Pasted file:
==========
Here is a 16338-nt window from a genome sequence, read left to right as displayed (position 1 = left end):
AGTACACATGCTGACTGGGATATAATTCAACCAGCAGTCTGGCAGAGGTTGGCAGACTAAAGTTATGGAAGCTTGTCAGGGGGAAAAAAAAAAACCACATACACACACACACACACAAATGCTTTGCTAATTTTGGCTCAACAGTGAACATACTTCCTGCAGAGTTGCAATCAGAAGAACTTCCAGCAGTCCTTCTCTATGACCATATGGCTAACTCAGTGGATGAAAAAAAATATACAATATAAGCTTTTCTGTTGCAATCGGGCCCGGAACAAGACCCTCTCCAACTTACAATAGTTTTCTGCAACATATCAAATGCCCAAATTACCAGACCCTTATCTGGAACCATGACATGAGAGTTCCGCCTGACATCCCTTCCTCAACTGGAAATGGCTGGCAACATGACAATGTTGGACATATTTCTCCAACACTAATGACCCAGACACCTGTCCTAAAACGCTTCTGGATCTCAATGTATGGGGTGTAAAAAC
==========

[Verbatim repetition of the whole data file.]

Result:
Here is a 16338-nt window from a genome sequence, read left to right as displayed (position 1 = left end):
AGTACACATGCTGACTGGGATATAATTCAACCAGCAGTCTGGCAGAGGTTGGCAGACTAAAGTTATGGAAGCTTGTCAGGGGGAAAAAAAAAAACCACATACACACACACACACACAAATGCTTTGCTAATTTTGGCTCAACAGTGAACATACTTCCTGCAGAGTTGCAATCAGAAGAACTTCCAGCAGTCCTTCTCTATGACCATATGGCTAACTCAGTGGATGAAAAAAAATATACAATATAAGCTTTTCTGTTGCAATCGGGCCCGGAACAAGACCCTCTCCAACTTACAATAGTTTTCTGCAACATATCAAATGCCCAAATTACCAGACCCTTATCTGGAACCATGACATGAGAGTTCCGCCTGACATCCCTTCCTCAACTGGAAATGGCTGGCAACATGACAATGTTGGACATATTTCTCCAACACTAATGACCCAGACACCTGTCCTAAAACGCTTCTGGATCTCAATGTATGGGGTGTAAAAAC